Facebook has published the latest version of its State of Small Business Report, which looks at how COVID-19, and the related lockdown measures, are impacting SMBs around the world.
The data, which Facebook has been tracking since July, incorporates responses from more than 30,000 small business owners across 50 countries, and highlights the key concerns and challenges they face as each seeks to maintain operations. The insight is valuable for virtually every organization, as the flow-on effects from SMBs will relate to spending in almost all aspects, and will influence future economic shifts.
You can download the full, Global State of Small Business Wave IV update here, but here’s a look at some of the key notes and charts.
First off, in line with the last report, small business closure rates have continued to decline in most regions, which is a positive to some degree, though businesses are still shutting down as a result.
As you can see, only the Middle East/North Africa region saw an increase in SMB closures for the period.
Some of that would, of course, be cumulative – businesses that have closed in past periods can’t shut down again, so this number is inevitably going to decline. But the lower rates suggest a level of stabilization, and ideally, we’ll see these figures reversed once a vaccine is rolled out, and we can safely return to normal life.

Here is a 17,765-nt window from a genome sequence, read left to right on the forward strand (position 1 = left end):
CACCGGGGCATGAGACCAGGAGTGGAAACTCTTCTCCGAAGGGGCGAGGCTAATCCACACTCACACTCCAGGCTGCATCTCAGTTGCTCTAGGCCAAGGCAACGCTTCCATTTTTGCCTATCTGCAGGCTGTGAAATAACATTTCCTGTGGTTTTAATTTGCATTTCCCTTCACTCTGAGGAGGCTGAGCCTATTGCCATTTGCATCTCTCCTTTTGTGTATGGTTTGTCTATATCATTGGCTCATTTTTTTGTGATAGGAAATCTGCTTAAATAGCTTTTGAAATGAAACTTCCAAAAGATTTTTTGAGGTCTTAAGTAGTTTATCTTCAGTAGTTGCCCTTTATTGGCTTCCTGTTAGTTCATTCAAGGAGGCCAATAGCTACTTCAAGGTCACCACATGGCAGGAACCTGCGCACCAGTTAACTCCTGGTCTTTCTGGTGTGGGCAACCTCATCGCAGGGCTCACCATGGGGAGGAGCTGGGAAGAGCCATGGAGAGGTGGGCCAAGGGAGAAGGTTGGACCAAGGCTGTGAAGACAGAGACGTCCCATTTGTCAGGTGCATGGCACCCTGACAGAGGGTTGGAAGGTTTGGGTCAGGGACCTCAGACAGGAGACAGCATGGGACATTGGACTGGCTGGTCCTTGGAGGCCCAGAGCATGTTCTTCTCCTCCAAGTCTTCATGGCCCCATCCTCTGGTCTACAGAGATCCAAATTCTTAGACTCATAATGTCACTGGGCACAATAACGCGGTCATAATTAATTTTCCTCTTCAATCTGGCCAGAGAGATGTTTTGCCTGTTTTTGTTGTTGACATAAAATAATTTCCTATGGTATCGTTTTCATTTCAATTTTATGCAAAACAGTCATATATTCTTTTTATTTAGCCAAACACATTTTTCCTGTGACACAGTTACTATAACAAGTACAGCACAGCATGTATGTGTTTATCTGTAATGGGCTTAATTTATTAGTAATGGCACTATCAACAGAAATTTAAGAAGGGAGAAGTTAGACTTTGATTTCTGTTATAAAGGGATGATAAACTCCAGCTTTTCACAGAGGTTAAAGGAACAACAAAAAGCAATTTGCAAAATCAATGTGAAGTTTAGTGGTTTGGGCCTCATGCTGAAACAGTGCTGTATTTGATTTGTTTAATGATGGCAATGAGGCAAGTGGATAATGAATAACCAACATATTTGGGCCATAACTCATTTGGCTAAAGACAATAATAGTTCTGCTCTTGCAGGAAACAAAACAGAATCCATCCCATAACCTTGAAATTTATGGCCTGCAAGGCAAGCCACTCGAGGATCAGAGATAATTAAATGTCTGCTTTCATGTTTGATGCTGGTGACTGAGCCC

Looking at closure rates by sector, there are also declines across the board, with ‘Retail and wholesale’ the only exception in the period.
Again, you would expect there to be some cumulative impact here, while the slight uptick in retail closures is a concern, as it suggests that the ongoing impacts are still worsening for consumer-facing businesses.
A more positive indicator is that fewer businesses are reporting significant sales impacts, in a year-on-year comparison.
Businesses are still losing out, and a reduction in income in the 50%-60% range is obviously still major, but the numbers show that business activity is slowly improving, which is a positive sign moving forward.
The relative employment trends, however, are less reassuring:
As you can see, four of the eight listed sectors have reported a reduction in employment in the period.
Overall, SMB employment rates have remained fairly steady across Facebook’s reports, with the proportion of SMBs reporting that they’ve increased employment rising marginally in the period from 5% to 6%. But the shift is still an overall negative, which will have compounding impacts on consumer spending behaviors.
Facebook’s State of Small Business updates are not comfortable reading, but it is important to note the key trends and shifts being seen across the world, and how things are changing over time for SMBs, which will subsequently impact their behavior.
Hopefully, we’re getting closer to the next stage of the pandemic, when we can actually look forward to a future without the looming presence of COVID-19, but as with all of 2020, a lot of the focus is on maintaining as best we can, until that next stage, whenever it comes, arrives.
You can read Facebook’s full ‘State of Small Business Report: Wave IV Update’ here.